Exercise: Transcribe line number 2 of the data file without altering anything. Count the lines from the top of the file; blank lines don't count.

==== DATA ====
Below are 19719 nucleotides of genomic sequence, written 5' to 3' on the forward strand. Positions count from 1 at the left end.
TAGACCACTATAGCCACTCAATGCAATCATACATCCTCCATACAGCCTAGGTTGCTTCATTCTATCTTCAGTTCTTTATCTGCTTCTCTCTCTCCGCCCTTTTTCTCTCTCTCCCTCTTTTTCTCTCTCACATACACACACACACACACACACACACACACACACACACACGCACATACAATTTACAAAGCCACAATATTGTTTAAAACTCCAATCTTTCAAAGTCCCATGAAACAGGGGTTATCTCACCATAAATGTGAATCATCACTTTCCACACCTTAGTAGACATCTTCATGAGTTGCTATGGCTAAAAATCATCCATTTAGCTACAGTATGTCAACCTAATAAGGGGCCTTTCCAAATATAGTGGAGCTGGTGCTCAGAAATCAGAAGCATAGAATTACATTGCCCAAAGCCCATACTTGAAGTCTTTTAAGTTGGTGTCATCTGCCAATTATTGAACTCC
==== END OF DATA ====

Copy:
TAGACCACTATAGCCACTCAATGCAATCATACATCCTCCATACAGCCTAGGTTGCTTCATTCTATCTTCAGTTCTTTATCTGCTTCTCTCTCTCCGCCCTTTTTCTCTCTCTCCCTCTTTTTCTCTCTCACATACACACACACACACACACACACACACACACACACACACGCACATACAATTTACAAAGCCACAATATTGTTTAAAACTCCAATCTTTCAAAGTCCCATGAAACAGGGGTTATCTCACCATAAATGTGAATCATCACTTTCCACACCTTAGTAGACATCTTCATGAGTTGCTATGGCTAAAAATCATCCATTTAGCTACAGTATGTCAACCTAATAAGGGGCCTTTCCAAATATAGTGGAGCTGGTGCTCAGAAATCAGAAGCATAGAATTACATTGCCCAAAGCCCATACTTGAAGTCTTTTAAGTTGGTGTCATCTGCCAATTATTGAACTCC